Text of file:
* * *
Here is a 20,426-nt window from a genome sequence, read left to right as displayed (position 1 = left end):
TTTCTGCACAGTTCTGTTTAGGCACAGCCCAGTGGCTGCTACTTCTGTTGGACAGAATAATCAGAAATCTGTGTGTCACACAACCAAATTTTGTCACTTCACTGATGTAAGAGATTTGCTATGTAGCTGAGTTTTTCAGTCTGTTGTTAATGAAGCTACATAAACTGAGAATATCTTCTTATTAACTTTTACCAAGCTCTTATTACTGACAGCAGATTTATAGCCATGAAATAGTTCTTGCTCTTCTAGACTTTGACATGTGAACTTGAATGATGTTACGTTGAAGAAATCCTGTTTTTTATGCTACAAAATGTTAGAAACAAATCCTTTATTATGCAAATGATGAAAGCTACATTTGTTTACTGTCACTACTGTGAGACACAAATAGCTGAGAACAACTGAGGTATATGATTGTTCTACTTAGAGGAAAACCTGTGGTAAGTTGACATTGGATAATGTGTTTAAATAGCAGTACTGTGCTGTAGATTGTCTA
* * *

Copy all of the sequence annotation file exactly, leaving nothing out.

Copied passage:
Here is a 20,426-nt window from a genome sequence, read left to right as displayed (position 1 = left end):
TTTCTGCACAGTTCTGTTTAGGCACAGCCCAGTGGCTGCTACTTCTGTTGGACAGAATAATCAGAAATCTGTGTGTCACACAACCAAATTTTGTCACTTCACTGATGTAAGAGATTTGCTATGTAGCTGAGTTTTTCAGTCTGTTGTTAATGAAGCTACATAAACTGAGAATATCTTCTTATTAACTTTTACCAAGCTCTTATTACTGACAGCAGATTTATAGCCATGAAATAGTTCTTGCTCTTCTAGACTTTGACATGTGAACTTGAATGATGTTACGTTGAAGAAATCCTGTTTTTTATGCTACAAAATGTTAGAAACAAATCCTTTATTATGCAAATGATGAAAGCTACATTTGTTTACTGTCACTACTGTGAGACACAAATAGCTGAGAACAACTGAGGTATATGATTGTTCTACTTAGAGGAAAACCTGTGGTAAGTTGACATTGGATAATGTGTTTAAATAGCAGTACTGTGCTGTAGATTGTCTA